In particular, direct use of cluster munitions during Canadian armed forces operations will be banned without exception. At the same time, as permitted by the convention itself, Bill protects and preserves the ability of Canada and the Canadian armed forces to continue to work with key allies that have not yet joined the convention. This continued cooperation with non-party states, also known as interoperability, helps enhance our national security by providing a wide range of collaborative opportunities such as exchange positions, intelligence-sharing, joint exercises, combined operations, and just as important, the placing of Canadians in command in key positions. This is particularly important in light of our valuable and unique relationship with the United States, our most important ally and defence partner.
In this context, it is vital that our men and women in uniform and the civilians working with them are not unjustly accused of criminal conduct when doing what we ask of them in the interests of our national security and defence. Bill thus affords them the legal protection they need to do their job, as permitted by the convention.
For example, under the convention and Bill , these men and women can continue to ask for potentially life-saving military assistance from our allies, be they signatories to the convention or not, without fear of being disciplined or put on trial for the policy decisions of these other states. In situations where the Canadian armed forces have the exclusive choice of munitions to be used by the forces of a non-party state, we will prohibit our members from expressly requesting the use of cluster munitions. It is also worth underlining that nothing in the interoperability provisions of the convention, or within Bill , detracts in any way from Canada’s existing obligations under international humanitarian law.
The Canadian armed forces and its personnel will at all times during all operations remain bound by obligations prohibiting the authorization of, assistance with, or participation in an indiscriminate attack, including one using cluster munitions, whether they are acting on their own or in concert with foreign partners.
In 2008, as evidence of Canada’s commitment to the Convention on Cluster Munitions and upon our signature of it, the chief of the defence staff issued an interim directive prohibiting the use of these weapons in any Canadian armed forces operations. As we move forward, the chief of the defence staff will issue another directive, which will reflect all the requirements of Bill , as ultimately adopted by Parliament. In addition, this new directive will also prohibit Canadian armed forces members on exchange with allied armed forces from directly using cluster munitions and from giving or receiving training in their use.
It will also prohibit the transportation of cluster munitions in Canadian armed forces vehicles or vessels. This goes above and beyond the convention’s requirements and it will take the form of military orders that carry the force of law within the Canadian armed forces. All these restrictions will be incorporated into the Canadian armed forces rules of engagement, and will typically be communicated to allies when Canada enters into military cooperation activities with them, as one method of informing our allies of our obligations under the convention. They will be implemented when the bill receives royal assent and will be legally binding for Canadian armed forces members under the military justice system.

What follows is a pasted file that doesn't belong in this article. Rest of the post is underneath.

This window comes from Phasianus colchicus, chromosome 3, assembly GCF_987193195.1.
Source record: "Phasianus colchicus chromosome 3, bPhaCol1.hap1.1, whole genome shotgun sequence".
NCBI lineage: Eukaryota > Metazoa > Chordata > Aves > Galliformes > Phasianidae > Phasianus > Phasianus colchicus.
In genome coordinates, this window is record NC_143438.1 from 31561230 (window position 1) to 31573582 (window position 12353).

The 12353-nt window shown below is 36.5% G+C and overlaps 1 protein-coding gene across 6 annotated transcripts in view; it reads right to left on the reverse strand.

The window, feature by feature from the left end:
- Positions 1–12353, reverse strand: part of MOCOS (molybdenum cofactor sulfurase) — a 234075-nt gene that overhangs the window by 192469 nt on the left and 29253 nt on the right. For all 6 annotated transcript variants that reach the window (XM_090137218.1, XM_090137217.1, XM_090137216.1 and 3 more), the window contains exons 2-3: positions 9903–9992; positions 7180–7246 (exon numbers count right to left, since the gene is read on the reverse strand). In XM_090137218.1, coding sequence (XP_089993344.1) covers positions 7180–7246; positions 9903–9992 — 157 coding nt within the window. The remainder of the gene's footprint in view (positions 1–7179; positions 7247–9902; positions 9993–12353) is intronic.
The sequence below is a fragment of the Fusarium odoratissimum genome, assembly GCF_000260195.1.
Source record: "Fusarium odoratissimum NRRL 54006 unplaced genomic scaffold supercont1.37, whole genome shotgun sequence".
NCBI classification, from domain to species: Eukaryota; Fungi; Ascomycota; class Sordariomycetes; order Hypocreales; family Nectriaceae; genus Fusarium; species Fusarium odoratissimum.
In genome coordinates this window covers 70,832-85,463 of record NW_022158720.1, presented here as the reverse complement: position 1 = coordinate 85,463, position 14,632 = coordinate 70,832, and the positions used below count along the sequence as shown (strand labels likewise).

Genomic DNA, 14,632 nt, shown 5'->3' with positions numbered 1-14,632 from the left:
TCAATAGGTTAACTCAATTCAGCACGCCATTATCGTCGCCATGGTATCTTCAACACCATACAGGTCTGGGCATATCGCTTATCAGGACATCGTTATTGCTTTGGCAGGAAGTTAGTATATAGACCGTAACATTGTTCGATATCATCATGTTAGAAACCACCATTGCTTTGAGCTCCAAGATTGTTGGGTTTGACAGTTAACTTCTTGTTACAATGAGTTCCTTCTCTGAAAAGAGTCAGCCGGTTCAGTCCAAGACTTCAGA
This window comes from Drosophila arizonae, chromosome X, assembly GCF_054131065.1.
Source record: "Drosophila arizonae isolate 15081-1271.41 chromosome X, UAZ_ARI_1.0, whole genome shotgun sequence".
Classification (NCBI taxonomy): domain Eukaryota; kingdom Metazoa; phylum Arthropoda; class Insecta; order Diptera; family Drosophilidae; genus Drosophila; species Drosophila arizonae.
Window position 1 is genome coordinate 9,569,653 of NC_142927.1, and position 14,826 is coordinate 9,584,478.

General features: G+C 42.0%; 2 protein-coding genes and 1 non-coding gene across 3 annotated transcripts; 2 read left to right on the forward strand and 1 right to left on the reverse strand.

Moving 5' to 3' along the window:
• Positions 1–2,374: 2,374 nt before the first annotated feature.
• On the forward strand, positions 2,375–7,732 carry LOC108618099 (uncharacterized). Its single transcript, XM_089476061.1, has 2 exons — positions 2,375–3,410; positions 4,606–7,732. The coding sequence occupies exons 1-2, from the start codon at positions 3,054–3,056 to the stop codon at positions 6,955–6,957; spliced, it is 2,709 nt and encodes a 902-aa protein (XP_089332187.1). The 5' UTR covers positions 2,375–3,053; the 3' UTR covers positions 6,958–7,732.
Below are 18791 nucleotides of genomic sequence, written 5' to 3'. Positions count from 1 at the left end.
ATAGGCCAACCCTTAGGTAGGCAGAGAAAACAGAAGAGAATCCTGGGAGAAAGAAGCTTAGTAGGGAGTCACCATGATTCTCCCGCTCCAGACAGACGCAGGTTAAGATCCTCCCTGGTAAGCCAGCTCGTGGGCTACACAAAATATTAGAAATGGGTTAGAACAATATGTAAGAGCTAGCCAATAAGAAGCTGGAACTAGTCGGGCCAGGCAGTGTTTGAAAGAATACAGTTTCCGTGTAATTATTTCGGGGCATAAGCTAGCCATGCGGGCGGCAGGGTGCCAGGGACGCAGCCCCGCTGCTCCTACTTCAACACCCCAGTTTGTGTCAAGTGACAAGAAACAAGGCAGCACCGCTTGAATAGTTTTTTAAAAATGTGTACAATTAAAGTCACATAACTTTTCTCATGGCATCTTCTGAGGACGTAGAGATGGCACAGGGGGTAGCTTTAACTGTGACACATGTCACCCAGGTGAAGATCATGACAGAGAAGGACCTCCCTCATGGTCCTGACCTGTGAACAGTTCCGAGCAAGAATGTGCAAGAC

That concludes my statement.
Thank you, Mr. Chairman.
I'll try to focus on the actual construction of the bill, my colleagues having examined the underlying policy.
The Oslo Convention on Cluster Munitions will impose a range of obligations on Canada as a state party, but only one of the obligations in the convention actually requires legislation.
Article 9 of the convention requires us to use the criminal law or the penal law to prevent and suppress the same activities that the treaty itself will prohibit Canada from engaging in. That means that the same activities that Canada is agreeing not to engage in under international law, under the treaty, will also become criminal offences applicable to persons or organizations, which includes companies and other legal entities within the jurisdiction of Canada. We're essentially translating the international law obligations of the convention itself down into domestic law obligations that apply to people within Canada.
The role of the justice department in the bill has actually been to make sure the obligation is translated in a manner that is consistent with and can be enforced within our criminal justice system. In some cases that has meant translating the language of the treaty into Canadian criminal law terms. Words such as “stockpiling” and “transfer”, for example, have different interpretations in treaty law and in an international body between states than those interpretations they would be given by a Canadian criminal court. The object of the drafting is not to copy the language of the convention itself verbatim but to ensure that the offences can be prosecuted effectively here in Canada, that they meet charter requirements, and that they're consistent with Canadian criminal law so they won't cause interpretive problems with other provisions and so on, and that they wouldn't be interpreted by a Canadian court in any way that would later put us out of conformity with our international law obligations under the treaty. So the formulation of the bill doesn't necessarily track the language of the convention, which is annexed as a schedule.